How Seattle got its property sparkle back
SEATTLE is the home of Starbucks, Microsoft and Nirvana.
The US city has been suffering from a fall in real estate prices since the crisis began in 2008. And there have been thousands of people involved in short sales -- otherwise known as negative equity -- and foreclosures, or housing repossessions.
But there has been a turnaround this spring -- which is perhaps why Finance Minister Michael Noonan is talking about the city as an example for us to follow.
In the past month, the number of properties being sold has exceeded the number becoming newly available for the first time.
Estate agent Edy Kizaki, who carried out $12 million (€8.7m) in sales last year with her partner, said buyers were coming back .
"Prices are down and people are taking advantage of that. This is the fastest spring market I've seen in four years," she said.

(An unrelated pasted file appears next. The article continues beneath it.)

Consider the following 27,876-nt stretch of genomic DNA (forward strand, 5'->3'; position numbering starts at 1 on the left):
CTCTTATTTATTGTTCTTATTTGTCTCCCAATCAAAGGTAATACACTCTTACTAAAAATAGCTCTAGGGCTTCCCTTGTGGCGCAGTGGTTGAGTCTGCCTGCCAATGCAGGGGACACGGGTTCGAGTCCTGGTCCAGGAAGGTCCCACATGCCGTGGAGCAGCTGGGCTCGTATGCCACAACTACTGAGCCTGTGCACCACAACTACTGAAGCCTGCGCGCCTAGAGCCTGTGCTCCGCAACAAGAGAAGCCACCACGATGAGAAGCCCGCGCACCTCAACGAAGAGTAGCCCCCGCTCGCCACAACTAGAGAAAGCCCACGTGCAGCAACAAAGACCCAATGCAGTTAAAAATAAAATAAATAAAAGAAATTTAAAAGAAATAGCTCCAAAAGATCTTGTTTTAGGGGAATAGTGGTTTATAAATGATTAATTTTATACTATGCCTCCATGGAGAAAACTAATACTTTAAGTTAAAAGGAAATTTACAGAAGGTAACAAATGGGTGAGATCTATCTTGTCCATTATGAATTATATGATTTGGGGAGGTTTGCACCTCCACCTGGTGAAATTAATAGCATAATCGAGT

There are currently three bedroom homes in the city selling for between $100,000-$300,000, while higher specification three bedroom homes are selling for between $300,000-$500,000.
The city did not have as big a property bubble as others in the US -- and therefore suffered less of a property crash.
It has also benefited from being a location for high tech companies such as Boeing, Microsoft, Expedia and Amazon. It boasts that it has more PhDs and bookstores than any other city in the US. Its population is around 600,000 people.
Ms Kizakiwelcomed Mr Noonan's use of Seattle as an example of how a property market could recover.